In the graph above, the market is in equilibrium when the price is at $6. Now suppose that
the government charges a tax of $3 per unit on this product. You can decide whether it
should be paid by producers or consumers but before you draw a new supply curve or
demand curve on the graph, look at the curves an try to answer in your mind how the tax
incidence will be allocated. In other words, who will ultimately pay a larger share of the $3
tax per unit, the consumer or producer. Now check that by adding a new supply curve or
a new demand curve that incorporates the tax.
Calculate
1) the new price that consumers will pay including tax
2) the difference between the amount that consumers used to pay and what they now
have to pay
3) the new amount that producers will receive for each unit after taxes have been paid
4) the difference between the amount that producers used to receive per unit and what
they receive per unit after the tax has been paid.
We’re you able to determine how the burden of tax was going to be allocated by looking
at the relative slope of the curves (just reflect, you don’t need to answer here).
Also Calculate (after the tax has been imposed)
5) The consumer surplus
6) the producer surplus
7) the tax revenue
8) the deadweight loss

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The new price that consumers will pay including tax is $9.
The difference between the amount that consumers used to pay and what they now have to pay is $3.
The new amount that producers will receive for each unit after taxes have been paid is $6.
The difference between the amount that producers used to receive per unit and what they receive per unit after the tax has been paid is $3.
The burden of the tax will be allocated to both consumers and producers, but the exact share will depend on the relative elasticities of demand and supply. In this case, the demand curve is relatively inelastic, while the supply curve is relatively elastic. This means that consumers will bear a larger share of the tax burden than producers.

Here are the calculations for consumer surplus, producer surplus, tax revenue, and deadweight loss:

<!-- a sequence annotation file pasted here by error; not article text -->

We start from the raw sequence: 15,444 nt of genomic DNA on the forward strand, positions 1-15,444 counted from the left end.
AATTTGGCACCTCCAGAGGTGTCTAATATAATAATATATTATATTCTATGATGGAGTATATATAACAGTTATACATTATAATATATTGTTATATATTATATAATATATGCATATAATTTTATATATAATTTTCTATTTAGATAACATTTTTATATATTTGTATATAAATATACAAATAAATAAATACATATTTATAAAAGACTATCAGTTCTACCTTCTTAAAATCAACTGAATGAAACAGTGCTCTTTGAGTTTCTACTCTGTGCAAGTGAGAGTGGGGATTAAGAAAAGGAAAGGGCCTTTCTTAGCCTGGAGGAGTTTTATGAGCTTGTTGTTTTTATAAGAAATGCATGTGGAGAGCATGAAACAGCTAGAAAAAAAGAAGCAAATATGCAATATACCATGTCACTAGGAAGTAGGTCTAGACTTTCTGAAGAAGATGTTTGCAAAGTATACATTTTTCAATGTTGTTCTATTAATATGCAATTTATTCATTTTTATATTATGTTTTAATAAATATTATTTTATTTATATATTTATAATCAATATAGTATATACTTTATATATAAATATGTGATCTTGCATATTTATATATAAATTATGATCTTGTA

Consumer surplus is the area below the demand curve and above the market price. Before the tax, consumer surplus was $18. After the tax, consumer surplus is $12. Therefore, the tax has reduced consumer surplus by $6.
Producer surplus is the area above the supply curve and below the market price. Before the tax, producer surplus was $12. After the tax, producer surplus is $9. Therefore, the tax has reduced producer surplus by $3.
Tax revenue is the amount of money that the government collects from the tax. In this case, the tax rate is $3 per unit, and the quantity of output sold is 10 units. Therefore, the tax revenue is $30.
Deadweight loss is the loss of economic efficiency that results from the tax. It is the area of the triangle between the demand curve, the supply curve, and the market price after the tax has been imposed. In this case, the deadweight loss is $6.
The relative slopes of the demand and supply curves can be used to determine how the burden of a tax will be allocated. In general, if the demand curve is relatively inelastic, then consumers will bear a larger share of the tax burden. This is because an inelastic demand curve means that consumers are not very responsive to changes in price. As a result, they will continue to buy the same quantity of the good even if the price increases. This means that the producers can pass on most of the tax burden to consumers in the form of higher prices.

Conversely, if the supply curve is relatively inelastic, then producers will bear a larger share of the tax burden. This is because an inelastic supply curve means that producers are not very responsive to changes in price. As a result, they will continue to produce the same quantity of the good even if the price decreases. This means that consumers will have to bear most of the tax burden in the form of lower prices.

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